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Estimating discontinuity in slope of a response function

Peter Ganong sends me a new paper (coauthored with Simon Jager) on the “regression kink design.” Ganong writes: The method is a close cousin of regression discontinuity and has gotten a lot of traction recently among economists, with over 20 papers in the past few years, though less among statisticians. We propose a simple placebo […]

What does CNN have in common with Carmen Reinhart, Kenneth Rogoff, and Richard Tol: They all made foolish, embarrassing errors that would never have happened had they been using R Markdown

Rachel Cunliffe shares this delight: Had the CNN team used an integrated statistical analysis and display system such as R Markdown, nobody would’ve needed to type in the numbers by hand, and the above embarrassment never would’ve occurred. And CNN should be embarrassed about this: it’s much worse than a simple typo, as it indicates […]

Palko’s on a roll

I just wanted to interrupt our scheduled stream of posts to link to a bunch of recent material from Mark Palko: At least we can all agree that ad hominem and overly general attacks are bad: A savvy critique of the way in which opposition of any sort can be dismissed as “ad hominem” attacks. […]

What do you do to visualize uncertainty?

Howard Wainer writes: What do you do to visualize uncertainty? Do you only use static methods (e.g. error bounds)? Or do you also make use of dynamic means (e.g. have the display vary over time proportional to the error, so you don’t know exactly where the top of the bar is, since it moves while […]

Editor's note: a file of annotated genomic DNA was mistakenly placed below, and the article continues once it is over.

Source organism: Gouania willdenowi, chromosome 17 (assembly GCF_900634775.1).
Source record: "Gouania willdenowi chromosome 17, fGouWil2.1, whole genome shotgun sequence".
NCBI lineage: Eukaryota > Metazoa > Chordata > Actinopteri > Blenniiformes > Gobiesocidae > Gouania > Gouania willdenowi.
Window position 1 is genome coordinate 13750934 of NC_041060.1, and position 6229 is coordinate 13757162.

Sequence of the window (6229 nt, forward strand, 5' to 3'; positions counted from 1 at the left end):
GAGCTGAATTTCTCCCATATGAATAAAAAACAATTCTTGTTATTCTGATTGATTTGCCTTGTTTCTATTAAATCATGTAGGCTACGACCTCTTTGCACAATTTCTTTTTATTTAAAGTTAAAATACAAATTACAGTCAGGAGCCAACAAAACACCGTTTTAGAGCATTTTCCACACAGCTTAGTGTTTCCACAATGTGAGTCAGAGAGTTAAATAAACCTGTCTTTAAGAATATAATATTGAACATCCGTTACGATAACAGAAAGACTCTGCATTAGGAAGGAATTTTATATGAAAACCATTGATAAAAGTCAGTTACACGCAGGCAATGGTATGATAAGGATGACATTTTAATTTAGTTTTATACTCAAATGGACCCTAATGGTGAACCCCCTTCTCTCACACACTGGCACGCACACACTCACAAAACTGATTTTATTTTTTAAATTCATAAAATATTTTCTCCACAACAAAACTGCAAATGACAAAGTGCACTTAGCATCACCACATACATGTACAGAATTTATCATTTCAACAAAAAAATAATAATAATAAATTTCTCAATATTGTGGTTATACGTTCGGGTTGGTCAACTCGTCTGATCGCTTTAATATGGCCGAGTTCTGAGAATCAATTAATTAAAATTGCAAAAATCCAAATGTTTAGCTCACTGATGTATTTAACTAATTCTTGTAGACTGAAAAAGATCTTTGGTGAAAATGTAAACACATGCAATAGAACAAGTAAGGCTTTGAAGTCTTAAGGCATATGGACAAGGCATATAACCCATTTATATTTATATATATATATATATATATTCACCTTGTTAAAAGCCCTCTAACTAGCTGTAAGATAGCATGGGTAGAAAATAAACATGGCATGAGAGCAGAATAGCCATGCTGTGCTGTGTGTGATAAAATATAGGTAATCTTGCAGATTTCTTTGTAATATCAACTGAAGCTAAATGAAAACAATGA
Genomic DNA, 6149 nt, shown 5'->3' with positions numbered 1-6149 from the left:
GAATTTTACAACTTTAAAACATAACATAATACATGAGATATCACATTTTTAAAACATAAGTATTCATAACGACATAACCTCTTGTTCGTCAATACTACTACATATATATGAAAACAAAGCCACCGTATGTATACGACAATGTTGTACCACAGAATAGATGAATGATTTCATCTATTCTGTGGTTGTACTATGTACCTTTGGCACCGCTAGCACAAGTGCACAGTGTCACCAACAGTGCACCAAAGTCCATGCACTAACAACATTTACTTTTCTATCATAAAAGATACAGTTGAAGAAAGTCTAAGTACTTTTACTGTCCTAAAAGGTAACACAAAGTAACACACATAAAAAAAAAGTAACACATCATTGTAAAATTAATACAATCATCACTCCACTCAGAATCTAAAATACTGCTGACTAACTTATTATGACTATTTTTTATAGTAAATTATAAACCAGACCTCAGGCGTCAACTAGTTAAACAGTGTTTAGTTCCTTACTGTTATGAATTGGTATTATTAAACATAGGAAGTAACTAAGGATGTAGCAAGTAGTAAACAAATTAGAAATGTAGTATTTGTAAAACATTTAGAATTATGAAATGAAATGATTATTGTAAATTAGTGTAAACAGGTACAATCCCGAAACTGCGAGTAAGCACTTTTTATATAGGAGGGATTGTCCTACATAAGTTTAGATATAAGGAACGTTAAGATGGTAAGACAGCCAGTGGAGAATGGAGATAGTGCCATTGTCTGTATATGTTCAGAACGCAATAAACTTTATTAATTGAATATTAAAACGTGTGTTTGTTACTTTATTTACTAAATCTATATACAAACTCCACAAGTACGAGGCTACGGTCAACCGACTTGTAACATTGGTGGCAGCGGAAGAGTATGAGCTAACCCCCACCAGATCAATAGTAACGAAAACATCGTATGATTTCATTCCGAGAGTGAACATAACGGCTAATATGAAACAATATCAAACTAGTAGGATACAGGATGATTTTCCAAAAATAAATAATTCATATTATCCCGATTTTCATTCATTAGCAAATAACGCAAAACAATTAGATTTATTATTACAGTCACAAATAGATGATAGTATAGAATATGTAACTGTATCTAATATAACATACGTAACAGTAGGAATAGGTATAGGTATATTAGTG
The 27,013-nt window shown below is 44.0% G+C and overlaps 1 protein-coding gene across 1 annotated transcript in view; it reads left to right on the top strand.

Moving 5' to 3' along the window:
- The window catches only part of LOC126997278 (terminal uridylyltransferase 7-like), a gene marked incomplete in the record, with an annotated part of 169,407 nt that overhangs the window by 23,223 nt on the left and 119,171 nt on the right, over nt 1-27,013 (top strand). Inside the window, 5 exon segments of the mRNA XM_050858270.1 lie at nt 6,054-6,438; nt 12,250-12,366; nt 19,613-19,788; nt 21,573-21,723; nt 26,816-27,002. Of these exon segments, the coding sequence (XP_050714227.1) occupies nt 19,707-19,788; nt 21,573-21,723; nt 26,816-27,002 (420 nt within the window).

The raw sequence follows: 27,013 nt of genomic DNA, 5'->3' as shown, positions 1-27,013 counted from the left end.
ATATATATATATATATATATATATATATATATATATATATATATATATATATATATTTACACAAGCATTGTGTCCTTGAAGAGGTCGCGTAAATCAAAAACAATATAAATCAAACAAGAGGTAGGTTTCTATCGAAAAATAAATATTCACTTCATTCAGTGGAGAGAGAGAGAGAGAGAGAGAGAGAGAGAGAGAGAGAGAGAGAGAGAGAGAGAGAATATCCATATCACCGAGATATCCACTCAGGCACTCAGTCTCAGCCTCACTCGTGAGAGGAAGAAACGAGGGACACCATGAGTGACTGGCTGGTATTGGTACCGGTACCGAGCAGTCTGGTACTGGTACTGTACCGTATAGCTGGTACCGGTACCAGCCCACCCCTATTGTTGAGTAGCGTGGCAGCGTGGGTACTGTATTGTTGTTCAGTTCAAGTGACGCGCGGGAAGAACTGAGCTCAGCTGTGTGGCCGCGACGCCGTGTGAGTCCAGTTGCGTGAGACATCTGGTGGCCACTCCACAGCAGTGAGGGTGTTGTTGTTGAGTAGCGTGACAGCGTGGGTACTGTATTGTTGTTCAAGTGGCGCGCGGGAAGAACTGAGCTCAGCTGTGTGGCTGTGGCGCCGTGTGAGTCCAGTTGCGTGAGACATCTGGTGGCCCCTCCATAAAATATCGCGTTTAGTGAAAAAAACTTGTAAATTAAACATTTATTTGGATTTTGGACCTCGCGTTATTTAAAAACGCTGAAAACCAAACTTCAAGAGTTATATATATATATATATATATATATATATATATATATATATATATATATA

They know my email but they don’t know me

This came (unsolicited) in the inbox today (actually, two months ago; we’re on a delay, as you’re probably aware), subject line “From PWC – animations of CEO opinions for 2014″: Good afternoon, I wanted to see if the data my colleague David sent to you was of any interest. I have attached here additional animated […]

More bad news for the buggy-whip manufacturers

In a news article regarding difficulties in using panel surveys to measure the unemployment rate, David Leonhardt writes: The main factor is technology. It’s a major cause of today’s response-rate problems – but it’s also the solution. For decades, survey research has revolved around the telephone, and it’s worked very well. But Americans’ relationship with […]

On deck this week

Mon: More bad news for the buggy-whip manufacturers Tues: They know my email but they don’t know me Wed: What do you do to visualize uncertainty? Thurs: Sokal: “science is not merely a bag of clever tricks . . . Rather, the natural sciences are nothing more or less than one particular application — albeit […]

Six quotes from Kaiser Fung

You may think you have all of the data. You don’t. One of the biggest myth of Big Data is that data alone produce complete answers. Their “data” have done no arguing; it is the humans who are making this claim. Before getting into the methodological issues, one needs to ask the most basic question. […]

He just ordered a translation from Diederik Stapel

Fernando Martel Garcia writes: So I am applying for a DC driver’s license and needed a translation of my Spanish license to show to the DMV. I go to http://www.onehourtranslation.com/ and as I prepare to pay I see a familiar face in the bottom banner: It appears Stapel is one of their “over 15,000 dedicated […]

What is the purpose of a poem?

OK, let’s take a break from blogging about economics. OK, I haven’t actually been blogging so much about econ lately, but it just happens that I’m writing this on 19 July, a day after poking a stick into the hornet’s nest by posting “Differences between econometrics and statistics: From varying treatment effects to utilities, economists […]